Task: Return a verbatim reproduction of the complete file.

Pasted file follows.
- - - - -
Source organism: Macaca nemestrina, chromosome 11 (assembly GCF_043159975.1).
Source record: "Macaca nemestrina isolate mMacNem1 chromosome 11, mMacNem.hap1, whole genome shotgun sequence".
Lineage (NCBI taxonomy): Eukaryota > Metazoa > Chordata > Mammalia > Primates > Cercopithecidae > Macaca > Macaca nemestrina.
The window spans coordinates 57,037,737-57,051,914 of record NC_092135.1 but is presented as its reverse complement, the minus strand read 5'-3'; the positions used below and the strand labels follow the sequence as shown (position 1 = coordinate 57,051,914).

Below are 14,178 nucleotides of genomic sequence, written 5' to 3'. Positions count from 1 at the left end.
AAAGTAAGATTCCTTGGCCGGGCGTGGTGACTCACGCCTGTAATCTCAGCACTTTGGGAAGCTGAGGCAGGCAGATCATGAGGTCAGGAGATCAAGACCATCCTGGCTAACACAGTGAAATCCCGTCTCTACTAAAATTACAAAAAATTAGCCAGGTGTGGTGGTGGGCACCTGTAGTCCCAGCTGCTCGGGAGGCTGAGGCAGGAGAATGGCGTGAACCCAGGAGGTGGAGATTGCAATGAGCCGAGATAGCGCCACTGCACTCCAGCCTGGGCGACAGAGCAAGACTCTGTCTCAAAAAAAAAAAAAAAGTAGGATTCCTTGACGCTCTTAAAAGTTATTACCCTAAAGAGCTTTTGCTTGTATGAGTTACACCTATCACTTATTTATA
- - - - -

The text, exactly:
Source organism: Macaca nemestrina, chromosome 11 (assembly GCF_043159975.1).
Source record: "Macaca nemestrina isolate mMacNem1 chromosome 11, mMacNem.hap1, whole genome shotgun sequence".
Lineage (NCBI taxonomy): Eukaryota > Metazoa > Chordata > Mammalia > Primates > Cercopithecidae > Macaca > Macaca nemestrina.
The window spans coordinates 57,037,737-57,051,914 of record NC_092135.1 but is presented as its reverse complement, the minus strand read 5'-3'; the positions used below and the strand labels follow the sequence as shown (position 1 = coordinate 57,051,914).

Below are 14,178 nucleotides of genomic sequence, written 5' to 3'. Positions count from 1 at the left end.
AAAGTAAGATTCCTTGGCCGGGCGTGGTGACTCACGCCTGTAATCTCAGCACTTTGGGAAGCTGAGGCAGGCAGATCATGAGGTCAGGAGATCAAGACCATCCTGGCTAACACAGTGAAATCCCGTCTCTACTAAAATTACAAAAAATTAGCCAGGTGTGGTGGTGGGCACCTGTAGTCCCAGCTGCTCGGGAGGCTGAGGCAGGAGAATGGCGTGAACCCAGGAGGTGGAGATTGCAATGAGCCGAGATAGCGCCACTGCACTCCAGCCTGGGCGACAGAGCAAGACTCTGTCTCAAAAAAAAAAAAAAAGTAGGATTCCTTGACGCTCTTAAAAGTTATTACCCTAAAGAGCTTTTGCTTGTATGAGTTACACCTATCACTTATTTATA